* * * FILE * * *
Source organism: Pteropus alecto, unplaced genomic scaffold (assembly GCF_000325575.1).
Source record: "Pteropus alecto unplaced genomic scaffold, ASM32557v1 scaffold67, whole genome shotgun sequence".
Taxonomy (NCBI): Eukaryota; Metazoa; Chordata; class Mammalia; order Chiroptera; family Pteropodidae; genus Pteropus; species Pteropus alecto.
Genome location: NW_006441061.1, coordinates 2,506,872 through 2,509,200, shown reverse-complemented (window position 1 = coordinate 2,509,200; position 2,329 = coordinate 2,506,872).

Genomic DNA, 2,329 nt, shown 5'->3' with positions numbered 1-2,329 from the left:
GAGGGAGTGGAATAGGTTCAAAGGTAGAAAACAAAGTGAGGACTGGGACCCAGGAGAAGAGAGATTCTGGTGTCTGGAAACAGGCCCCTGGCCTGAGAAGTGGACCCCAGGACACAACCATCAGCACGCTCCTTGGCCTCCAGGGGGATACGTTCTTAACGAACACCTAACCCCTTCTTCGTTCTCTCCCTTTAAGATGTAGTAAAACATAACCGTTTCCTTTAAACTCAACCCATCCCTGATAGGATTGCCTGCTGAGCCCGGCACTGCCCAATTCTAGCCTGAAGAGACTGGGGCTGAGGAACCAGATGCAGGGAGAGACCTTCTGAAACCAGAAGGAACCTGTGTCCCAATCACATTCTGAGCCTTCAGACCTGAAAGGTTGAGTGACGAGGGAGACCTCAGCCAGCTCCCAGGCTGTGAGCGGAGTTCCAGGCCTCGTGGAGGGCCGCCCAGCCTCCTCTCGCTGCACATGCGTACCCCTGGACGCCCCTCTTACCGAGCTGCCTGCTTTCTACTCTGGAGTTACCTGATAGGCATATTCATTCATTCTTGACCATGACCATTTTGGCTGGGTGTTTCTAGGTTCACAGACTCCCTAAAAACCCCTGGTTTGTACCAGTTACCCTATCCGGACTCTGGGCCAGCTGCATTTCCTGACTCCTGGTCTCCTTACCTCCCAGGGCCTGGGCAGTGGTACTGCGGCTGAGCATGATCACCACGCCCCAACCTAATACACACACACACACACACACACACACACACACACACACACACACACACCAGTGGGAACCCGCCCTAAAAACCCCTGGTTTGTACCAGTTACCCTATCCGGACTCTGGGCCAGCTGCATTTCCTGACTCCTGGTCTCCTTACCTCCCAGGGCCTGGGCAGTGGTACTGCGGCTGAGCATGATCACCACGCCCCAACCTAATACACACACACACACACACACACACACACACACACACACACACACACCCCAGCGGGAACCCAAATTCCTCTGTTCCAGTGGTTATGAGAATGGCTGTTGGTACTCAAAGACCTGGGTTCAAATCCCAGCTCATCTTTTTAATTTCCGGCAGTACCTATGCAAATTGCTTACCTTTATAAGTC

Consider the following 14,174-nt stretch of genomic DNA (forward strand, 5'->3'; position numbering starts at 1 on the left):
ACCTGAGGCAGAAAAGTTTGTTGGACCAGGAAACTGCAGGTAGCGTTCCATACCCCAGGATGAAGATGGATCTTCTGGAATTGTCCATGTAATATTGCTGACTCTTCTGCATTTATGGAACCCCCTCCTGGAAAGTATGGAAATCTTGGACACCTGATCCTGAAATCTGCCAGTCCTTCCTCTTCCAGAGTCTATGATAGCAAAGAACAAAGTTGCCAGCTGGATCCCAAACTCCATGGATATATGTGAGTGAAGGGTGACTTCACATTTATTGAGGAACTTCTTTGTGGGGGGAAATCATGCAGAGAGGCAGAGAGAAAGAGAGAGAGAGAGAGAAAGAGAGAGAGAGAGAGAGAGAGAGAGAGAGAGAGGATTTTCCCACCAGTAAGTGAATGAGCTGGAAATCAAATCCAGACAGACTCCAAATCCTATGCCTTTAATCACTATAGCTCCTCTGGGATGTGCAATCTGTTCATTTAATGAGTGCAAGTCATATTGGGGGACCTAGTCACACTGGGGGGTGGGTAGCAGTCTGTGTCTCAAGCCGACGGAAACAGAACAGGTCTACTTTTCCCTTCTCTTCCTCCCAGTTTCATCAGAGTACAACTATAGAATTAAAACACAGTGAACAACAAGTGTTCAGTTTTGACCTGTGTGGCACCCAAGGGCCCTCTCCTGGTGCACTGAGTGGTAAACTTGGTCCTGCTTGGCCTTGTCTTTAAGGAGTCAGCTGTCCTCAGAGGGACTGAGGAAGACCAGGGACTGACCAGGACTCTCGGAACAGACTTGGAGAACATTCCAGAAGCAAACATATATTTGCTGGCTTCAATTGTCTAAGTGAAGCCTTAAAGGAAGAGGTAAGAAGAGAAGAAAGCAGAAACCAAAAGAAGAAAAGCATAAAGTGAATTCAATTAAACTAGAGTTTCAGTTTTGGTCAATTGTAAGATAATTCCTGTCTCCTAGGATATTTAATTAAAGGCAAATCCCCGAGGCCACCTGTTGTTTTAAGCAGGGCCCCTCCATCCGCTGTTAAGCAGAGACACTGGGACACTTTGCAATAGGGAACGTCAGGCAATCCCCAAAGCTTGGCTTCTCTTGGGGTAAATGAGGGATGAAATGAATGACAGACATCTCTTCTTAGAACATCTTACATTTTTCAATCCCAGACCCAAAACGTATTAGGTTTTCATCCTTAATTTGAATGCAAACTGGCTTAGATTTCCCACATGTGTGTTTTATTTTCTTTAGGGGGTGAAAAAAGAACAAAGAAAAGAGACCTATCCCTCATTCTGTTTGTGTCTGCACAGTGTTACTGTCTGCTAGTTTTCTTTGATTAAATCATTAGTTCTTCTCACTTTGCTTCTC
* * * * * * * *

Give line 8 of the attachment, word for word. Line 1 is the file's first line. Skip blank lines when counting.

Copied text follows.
ACCTGAGGCAGAAAAGTTTGTTGGACCAGGAAACTGCAGGTAGCGTTCCATACCCCAGGATGAAGATGGATCTTCTGGAATTGTCCATGTAATATTGCTGACTCTTCTGCATTTATGGAACCCCCTCCTGGAAAGTATGGAAATCTTGGACACCTGATCCTGAAATCTGCCAGTCCTTCCTCTTCCAGAGTCTATGATAGCAAAGAACAAAGTTGCCAGCTGGATCCCAAACTCCATGGATATATGTGAGTGAAGGGTGACTTCACATTTATTGAGGAACTTCTTTGTGGGGGGAAATCATGCAGAGAGGCAGAGAGAAAGAGAGAGAGAGAGAGAAAGAGAGAGAGAGAGAGAGAGAGAGAGAGAGAGAGGATTTTCCCACCAGTAAGTGAATGAGCTGGAAATCAAATCCAGACAGACTCCAAATCCTATGCCTTTAATCACTATAGCTCCTCTGGGATGTGCAATCTGTTCATTTAATGAGTGCAAGTCATATTGGGGGACCTAGTCACACTGGGGGGTGGGTAGCAGTCTGTGTCTCAAGCCGACGGAAACAGAACAGGTCTACTTTTCCCTTCTCTTCCTCCCAGTTTCATCAGAGTACAACTATAGAATTAAAACACAGTGAACAACAAGTGTTCAGTTTTGACCTGTGTGGCACCCAAGGGCCCTCTCCTGGTGCACTGAGTGGTAAACTTGGTCCTGCTTGGCCTTGTCTTTAAGGAGTCAGCTGTCCTCAGAGGGACTGAGGAAGACCAGGGACTGACCAGGACTCTCGGAACAGACTTGGAGAACATTCCAGAAGCAAACATATATTTGCTGGCTTCAATTGTCTAAGTGAAGCCTTAAAGGAAGAGGTAAGAAGAGAAGAAAGCAGAAACCAAAAGAAGAAAAGCATAAAGTGAATTCAATTAAACTAGAGTTTCAGTTTTGGTCAATTGTAAGATAATTCCTGTCTCCTAGGATATTTAATTAAAGGCAAATCCCCGAGGCCACCTGTTGTTTTAAGCAGGGCCCCTCCATCCGCTGTTAAGCAGAGACACTGGGACACTTTGCAATAGGGAACGTCAGGCAATCCCCAAAGCTTGGCTTCTCTTGGGGTAAATGAGGGATGAAATGAATGACAGACATCTCTTCTTAGAACATCTTACATTTTTCAATCCCAGACCCAAAACGTATTAGGTTTTCATCCTTAATTTGAATGCAAACTGGCTTAGATTTCCCACATGTGTGTTTTATTTTCTTTAGGGGGTGAAAAAAGAACAAAGAAAAGAGACCTATCCCTCATTCTGTTTGTGTCTGCACAGTGTTACTGTCTGCTAGTTTTCTTTGATTAAATCATTAGTTCTTCTCACTTTGCTTCTC